Government of India, India, Stories

Is there a Process or Policy in place for renaming Cities or places?


Allahabad was recently renamed Prayagraj. But is there a process in place for renaming places? Here is a detailed guide.


Allahabad in Uttar Pradesh was recently renamed as ‘Prayagraj’. There were occasions in the past when names of major cities were also changed. Madras was renamed Chennai, Bombay as Mumbai, Calcutta as Kolkata etc. But, is there a policy or process in place for changing names of places? Based on the information obtained from the Ministry of Home Affairs (MHA) using the Right to Information, we have compiled the important steps in the process. He is a short guide.

What is the process?
The detailed process for changing the name of a place was originally listed in a letter written by Sardar Fateh Singh, the then Deputy Secretary in the Ministry of Home Affairs, on 11th September, 1953. This was modified in 2005 to include an exception. This letter was sent to all the State Governments who are expected to send proposals for change in names based on the broad criteria listed in this letter. changing names of places_processThe letter mentions in the very beginning that changes in names of villages, towns etc. should be discouraged as far as possible unless there are compelling reasons to justify the change. The letter also mentions that all such proposals should be sent to Ministry of Home Affairs before any change is made.

What are the broad principles based on which change in names is allowed?
The letter mentions that the State Governments should keep the following five (5) broad principles in mind when making proposals for change in names.

  • Unless there is some very special reason, it is not desirable to change the name of a place which people have got used to.
  • Names of Villages etc. having a historical connection should not be changed as far as possible.
  • A change should not be made merely on grounds of local patriotism or for linguistic reasons, e.g., villages etc. should not be renamed after national leaders merely to show respect to them or for satisfying local sentiment in the matter of language etc. (An exception can, however, be made in the case of martyrs whereby the name can suitably be added to the name of a place sought to be changed, if a request is made by the state government and there is general recognition of the role of martyr in national life).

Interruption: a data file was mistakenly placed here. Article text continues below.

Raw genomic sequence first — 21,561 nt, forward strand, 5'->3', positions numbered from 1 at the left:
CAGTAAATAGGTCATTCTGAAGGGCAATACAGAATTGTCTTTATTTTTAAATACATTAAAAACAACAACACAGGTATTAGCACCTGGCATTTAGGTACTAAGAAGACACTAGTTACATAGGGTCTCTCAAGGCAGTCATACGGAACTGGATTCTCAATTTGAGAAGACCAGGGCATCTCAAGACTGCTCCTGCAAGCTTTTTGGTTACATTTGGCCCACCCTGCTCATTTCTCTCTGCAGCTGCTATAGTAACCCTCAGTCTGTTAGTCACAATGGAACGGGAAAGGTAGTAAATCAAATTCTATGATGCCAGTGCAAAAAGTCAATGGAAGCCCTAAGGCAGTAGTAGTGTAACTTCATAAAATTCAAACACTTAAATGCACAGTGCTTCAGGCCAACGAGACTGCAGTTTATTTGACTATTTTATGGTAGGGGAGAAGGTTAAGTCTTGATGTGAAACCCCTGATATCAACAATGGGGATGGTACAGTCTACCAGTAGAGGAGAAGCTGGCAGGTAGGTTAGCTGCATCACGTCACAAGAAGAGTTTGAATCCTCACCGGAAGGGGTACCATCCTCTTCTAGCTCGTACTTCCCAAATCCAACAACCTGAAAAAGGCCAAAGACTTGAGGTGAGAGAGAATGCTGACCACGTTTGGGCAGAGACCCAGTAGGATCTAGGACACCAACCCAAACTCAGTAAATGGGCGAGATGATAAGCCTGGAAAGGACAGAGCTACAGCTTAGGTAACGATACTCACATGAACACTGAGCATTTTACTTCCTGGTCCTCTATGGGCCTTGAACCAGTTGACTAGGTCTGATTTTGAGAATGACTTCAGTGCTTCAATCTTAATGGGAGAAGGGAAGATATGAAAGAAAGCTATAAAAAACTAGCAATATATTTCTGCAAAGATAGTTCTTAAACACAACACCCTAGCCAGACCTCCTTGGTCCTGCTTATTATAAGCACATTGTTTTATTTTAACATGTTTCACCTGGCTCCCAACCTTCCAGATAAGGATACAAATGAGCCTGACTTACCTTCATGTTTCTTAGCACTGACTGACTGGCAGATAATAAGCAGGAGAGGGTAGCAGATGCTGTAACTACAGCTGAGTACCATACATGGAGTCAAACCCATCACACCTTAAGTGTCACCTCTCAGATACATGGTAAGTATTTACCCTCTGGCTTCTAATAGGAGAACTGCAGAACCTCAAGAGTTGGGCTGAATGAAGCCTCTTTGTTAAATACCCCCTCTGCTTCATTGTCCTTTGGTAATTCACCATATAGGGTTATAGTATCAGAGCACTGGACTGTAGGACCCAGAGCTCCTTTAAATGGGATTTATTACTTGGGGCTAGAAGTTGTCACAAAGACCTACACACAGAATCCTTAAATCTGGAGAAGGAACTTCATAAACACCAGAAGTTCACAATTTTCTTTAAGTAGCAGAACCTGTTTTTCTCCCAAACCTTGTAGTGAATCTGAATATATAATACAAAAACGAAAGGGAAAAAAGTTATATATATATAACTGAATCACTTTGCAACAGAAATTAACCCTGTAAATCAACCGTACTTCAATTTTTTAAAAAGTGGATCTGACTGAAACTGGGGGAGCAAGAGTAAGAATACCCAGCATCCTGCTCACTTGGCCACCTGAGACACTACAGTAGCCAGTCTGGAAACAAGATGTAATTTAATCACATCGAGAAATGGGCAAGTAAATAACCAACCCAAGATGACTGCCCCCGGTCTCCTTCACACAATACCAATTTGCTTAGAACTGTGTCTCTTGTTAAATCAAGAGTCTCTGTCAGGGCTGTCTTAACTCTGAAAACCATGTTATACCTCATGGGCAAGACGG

• In selecting new names, care should be taken to see that there is no village or town etc. of the same name in the state and neighbourhood, which might lead to confusion.
  • While recommending any change, the State Government should furnish detailed reasons for proposing change in the name and also for selecting the new name.

changing names of places_principles

In the same letter, the government also mentions that restoring names of ancient places is eminently desirable. The letter says, ‘When an ancient place has fallen into decay and with that the old place name has also disappeared, the ancient name should be restored. To cite an instance, the village now called Gandhawal in the old Dowas state near Ujjain has been built on the ruins of an ancient town populous and flourishing in the times of Vikramaditya, and mentioned in the ancient scriptures and other books as Gandharvapuri. The present name is a corruption of Gandharvapuri. The government of Madhya Pradesh many consider restoring the ancient name.’changing names of places_ancient name

Is this process followed for all places?
As per the government’s guidelines, this process has to be followed for change in names of villages, towns, cities etc. This process has to be followed even for the change in name of Railway Stations. In the case of a change in the name of a road in a city, the municipal authority is authorized to do it. The change in the name of a state requires a legislation in parliament.

Once the proposals for renaming a town/ city/ village/ railway station are submitted by the State Governments to the Ministry of Home Affairs, the Ministry considers the proposals in consultation with other agencies and issues a ‘no objection’ in case where the proposal is approved. Once the approval is received, a Gazette Notification is issued by the relevant state government.

As per data shared by the government, 51 such proposals have been submitted by various states since April 2017. Of these, 41 are approved, one from Nagaland is rejected and the rest are under process.

Featured Image: Changing names of places


About Author

Rakesh has been working on issues related to Right to Information (RTI) for a decade. He is a Data/Information enthusiast & passionate about Governance/Policy issues.